When I look down the "H-Scale", the farther down the scale you go, when you get to H3, H4 and beyond, I see weakened faith. Further down, H5, H6 and so on seem like disciples with not only weakened faith but who have actually become ashamed to a degree to identify with Christ. And instead of Christ being glorified through their lives, he is dishonored. These people are regularly visiting Hindu temples according to the H-Scale. How in the world can that be honoring to Christ? How can God be pleased that they honor their parents by visiting a temple, if by visiting the temple, they dishonor Christ?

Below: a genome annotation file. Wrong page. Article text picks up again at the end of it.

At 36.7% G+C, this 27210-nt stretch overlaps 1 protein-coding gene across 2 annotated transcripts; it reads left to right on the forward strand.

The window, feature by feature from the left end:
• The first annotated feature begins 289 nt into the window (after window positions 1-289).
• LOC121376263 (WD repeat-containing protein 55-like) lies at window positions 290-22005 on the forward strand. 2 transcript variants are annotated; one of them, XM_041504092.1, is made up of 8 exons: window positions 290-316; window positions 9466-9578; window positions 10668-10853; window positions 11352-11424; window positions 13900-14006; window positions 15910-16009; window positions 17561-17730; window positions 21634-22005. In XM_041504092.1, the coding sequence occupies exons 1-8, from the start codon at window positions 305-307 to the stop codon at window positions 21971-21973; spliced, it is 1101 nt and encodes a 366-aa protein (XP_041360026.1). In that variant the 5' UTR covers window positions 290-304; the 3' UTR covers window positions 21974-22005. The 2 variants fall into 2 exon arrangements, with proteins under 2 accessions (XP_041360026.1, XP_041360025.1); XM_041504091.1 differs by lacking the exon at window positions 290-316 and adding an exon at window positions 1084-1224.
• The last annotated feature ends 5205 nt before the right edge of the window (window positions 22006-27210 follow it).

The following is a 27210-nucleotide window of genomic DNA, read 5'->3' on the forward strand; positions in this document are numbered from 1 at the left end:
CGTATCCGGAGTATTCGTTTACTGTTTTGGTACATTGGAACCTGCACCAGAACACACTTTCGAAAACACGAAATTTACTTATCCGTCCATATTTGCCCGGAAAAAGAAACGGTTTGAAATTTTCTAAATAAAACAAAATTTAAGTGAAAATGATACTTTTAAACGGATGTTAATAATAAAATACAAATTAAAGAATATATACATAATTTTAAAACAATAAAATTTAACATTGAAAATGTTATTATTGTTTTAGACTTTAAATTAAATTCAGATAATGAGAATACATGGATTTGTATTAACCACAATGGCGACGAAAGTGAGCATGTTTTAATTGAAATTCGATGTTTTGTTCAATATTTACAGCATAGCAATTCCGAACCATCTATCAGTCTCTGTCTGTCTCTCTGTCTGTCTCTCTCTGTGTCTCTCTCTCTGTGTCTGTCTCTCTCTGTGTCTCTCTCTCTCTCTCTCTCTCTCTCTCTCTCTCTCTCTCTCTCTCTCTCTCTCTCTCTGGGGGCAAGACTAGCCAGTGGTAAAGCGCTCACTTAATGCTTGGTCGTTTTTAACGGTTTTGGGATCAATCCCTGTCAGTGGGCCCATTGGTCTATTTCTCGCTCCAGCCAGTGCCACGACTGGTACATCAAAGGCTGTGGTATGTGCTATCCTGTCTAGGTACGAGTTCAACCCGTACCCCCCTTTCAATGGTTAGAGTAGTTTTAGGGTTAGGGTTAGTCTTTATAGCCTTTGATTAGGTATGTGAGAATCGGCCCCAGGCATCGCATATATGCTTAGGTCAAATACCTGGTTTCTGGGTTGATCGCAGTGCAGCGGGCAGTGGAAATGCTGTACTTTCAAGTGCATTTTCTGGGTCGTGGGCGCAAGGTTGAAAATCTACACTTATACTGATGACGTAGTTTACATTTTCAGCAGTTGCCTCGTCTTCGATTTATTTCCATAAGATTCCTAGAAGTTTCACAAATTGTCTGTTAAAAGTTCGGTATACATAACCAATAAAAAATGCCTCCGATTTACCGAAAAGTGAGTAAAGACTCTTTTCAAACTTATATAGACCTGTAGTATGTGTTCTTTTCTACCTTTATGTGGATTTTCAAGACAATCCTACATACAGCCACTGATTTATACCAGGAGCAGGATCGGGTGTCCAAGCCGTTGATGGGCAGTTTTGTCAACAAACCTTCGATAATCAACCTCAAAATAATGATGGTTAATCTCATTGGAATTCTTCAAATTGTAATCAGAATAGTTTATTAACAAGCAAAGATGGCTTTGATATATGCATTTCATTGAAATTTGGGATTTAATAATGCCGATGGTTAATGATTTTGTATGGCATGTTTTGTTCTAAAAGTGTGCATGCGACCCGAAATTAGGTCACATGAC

You asked if it would be okay for the Nepali believer to eat prasad if he was in the room when the ritual was performed but was only a passive observer. I'd like to answer that question by a situation that happened to me: I was invited to festival in Khokana by a Hindu friend of mine who lives there. In their celebration that I witnessed, they sacrificed a bull. After the sacrifice, two men, wearing masks danced in a trace - dancing barefoot in the blood of that bull for what seemed like hours. I physically felt polluted for days - tainted by the evil that I witnessed. I did not go into that village with the baggage that converts from Hinduism carry. I come from the states and have never had anything to do with idol worship. Nevertheless, I was polluted by the demonic realm, just by being there as a passive observer. In fact, I was not even passive. I prayed against what I witnessed. But the fact that I observed it stained me by its evil.